WORLD RECORD ATLANTIC ROW POSTPONED
AFTER WARNINGS FROM ICE EXPERTS
Disappointed Roz Savage and Andrew ‘Mos’ Morris postpone plans to
row 2,200 miles and arrive in London for the Olympic Games
Icebergs could easily punch a hole through their hull, duo warned
Two British rowers set to launch a world record-breaking attempt to cross the North Atlantic today postponed their expedition after severe warnings from Canadian ice experts who advise the project. The pair, Roz Savage and Andrew Morris, are in Newfoundland, on Canada’s east coast, where they have been waiting for the right weather conditions to begin their 2,200-mile voyage.
But local experts warned them about the scale of local ice movements, following an event two years ago in which a large chunk of ice, calculated by scientists to be 40 metres thick, broke away from the glacier in Greenland.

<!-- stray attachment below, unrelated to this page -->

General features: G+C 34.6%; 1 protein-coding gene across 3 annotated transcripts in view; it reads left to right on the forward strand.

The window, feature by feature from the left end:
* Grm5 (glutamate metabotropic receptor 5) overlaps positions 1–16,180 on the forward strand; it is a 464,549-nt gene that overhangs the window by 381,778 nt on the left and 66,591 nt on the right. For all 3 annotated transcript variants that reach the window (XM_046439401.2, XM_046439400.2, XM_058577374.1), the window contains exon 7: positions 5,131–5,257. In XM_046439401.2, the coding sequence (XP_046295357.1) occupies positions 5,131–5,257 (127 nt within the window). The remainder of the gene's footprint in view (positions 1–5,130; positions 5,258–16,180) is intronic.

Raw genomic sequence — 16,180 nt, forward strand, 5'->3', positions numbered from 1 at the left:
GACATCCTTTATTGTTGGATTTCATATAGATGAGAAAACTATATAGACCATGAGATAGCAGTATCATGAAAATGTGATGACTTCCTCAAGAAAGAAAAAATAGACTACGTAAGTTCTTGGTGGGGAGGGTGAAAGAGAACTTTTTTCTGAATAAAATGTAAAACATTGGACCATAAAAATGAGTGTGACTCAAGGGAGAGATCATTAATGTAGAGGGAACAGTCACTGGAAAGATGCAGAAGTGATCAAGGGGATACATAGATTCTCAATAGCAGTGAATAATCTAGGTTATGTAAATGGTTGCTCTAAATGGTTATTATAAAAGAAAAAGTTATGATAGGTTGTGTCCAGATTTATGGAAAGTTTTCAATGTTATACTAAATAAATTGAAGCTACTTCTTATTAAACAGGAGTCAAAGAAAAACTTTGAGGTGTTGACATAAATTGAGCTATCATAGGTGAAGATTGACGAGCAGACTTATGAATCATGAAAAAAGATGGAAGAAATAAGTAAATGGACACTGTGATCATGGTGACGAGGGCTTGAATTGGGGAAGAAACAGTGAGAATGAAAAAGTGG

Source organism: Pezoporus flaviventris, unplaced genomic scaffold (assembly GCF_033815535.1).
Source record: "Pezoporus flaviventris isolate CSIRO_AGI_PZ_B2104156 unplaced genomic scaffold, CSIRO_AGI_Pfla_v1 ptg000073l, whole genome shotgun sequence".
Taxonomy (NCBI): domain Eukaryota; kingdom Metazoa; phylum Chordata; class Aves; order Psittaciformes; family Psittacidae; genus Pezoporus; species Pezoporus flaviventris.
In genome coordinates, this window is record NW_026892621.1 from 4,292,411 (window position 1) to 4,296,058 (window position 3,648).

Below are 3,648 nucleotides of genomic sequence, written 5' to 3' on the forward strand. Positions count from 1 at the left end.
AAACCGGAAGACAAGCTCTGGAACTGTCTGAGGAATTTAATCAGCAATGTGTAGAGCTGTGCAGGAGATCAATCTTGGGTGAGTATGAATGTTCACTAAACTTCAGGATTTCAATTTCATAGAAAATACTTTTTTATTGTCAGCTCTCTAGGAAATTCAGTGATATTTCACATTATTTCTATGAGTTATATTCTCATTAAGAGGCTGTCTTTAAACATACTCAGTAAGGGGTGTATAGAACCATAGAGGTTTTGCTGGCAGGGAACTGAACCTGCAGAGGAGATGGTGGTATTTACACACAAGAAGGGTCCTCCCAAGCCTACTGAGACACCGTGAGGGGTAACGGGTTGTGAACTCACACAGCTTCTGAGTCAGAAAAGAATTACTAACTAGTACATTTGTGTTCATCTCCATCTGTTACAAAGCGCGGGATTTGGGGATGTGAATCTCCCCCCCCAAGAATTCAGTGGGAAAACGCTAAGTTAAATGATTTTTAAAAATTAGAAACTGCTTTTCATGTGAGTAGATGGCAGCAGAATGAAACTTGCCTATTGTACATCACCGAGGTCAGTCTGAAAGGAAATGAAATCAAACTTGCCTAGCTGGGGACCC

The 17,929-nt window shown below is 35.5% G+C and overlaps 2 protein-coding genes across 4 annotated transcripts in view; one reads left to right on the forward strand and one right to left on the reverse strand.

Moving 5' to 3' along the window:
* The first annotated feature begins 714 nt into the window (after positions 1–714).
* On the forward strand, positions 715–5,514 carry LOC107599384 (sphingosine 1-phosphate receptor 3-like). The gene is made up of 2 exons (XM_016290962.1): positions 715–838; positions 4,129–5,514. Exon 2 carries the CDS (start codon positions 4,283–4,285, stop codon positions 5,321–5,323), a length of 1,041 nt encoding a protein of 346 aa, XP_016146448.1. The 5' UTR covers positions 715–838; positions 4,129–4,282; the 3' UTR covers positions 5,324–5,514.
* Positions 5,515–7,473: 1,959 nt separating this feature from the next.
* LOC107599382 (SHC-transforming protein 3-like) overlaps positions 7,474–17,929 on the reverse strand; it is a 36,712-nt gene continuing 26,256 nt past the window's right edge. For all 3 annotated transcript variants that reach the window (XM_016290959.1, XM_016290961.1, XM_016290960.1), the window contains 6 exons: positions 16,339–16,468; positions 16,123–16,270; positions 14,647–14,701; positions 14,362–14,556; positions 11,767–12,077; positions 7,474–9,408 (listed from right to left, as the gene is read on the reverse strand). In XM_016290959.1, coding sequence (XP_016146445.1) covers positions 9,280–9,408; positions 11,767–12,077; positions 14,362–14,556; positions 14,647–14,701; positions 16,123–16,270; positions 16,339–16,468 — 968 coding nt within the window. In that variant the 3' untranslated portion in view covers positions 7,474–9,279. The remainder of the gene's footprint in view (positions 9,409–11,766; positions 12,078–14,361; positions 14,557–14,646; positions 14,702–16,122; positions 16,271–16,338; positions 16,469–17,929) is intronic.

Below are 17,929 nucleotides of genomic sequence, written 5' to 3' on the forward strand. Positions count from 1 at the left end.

Experts said waters off Newfoundland were now filled with fragmented shards of ice or “bergy bits”, icebergs in the water.
If the duo’s 24-foot rowing boat, named Bojangles, were to collide with the largely submerged ice shards, some of which weigh up to 10 tonnes and are bigger than a double-decker London bus, it could prove catastrophic and risk capsizing their vessel or fracturing its hull.
The British team were also told that Newfoundland fishing boats working at this time of year keep a spotter on watch at all times to avoid collision with bergy bits.
Rowers face backwards, making it hard to spot ice hazards ahead. Savage and Morris planned to row and sleep alternately, maintaining a two-hours-on, two-hours off rota during the row, leaving no time for iceberg spotting. The risk of collision with icebergs would be greater overnight during hours of darkness.
Savage, Britain’s most famous ocean rower and environmental campaigner, who is already a multi Guinness World Record holder, and the first woman in the world to row three oceans, the Atlantic, Pacific and Indian oceans, said she felt “sad” that the expedition had been called off.
Roz Savage said: “Looking to our heritage of British explorers, we see Shackleton who had to abort his mission but brought all his men back safely. And we see Scott who pushed on to his goal regardless of the warning signs, and he and his men perished. We’d rather be Shackletons than Scotts.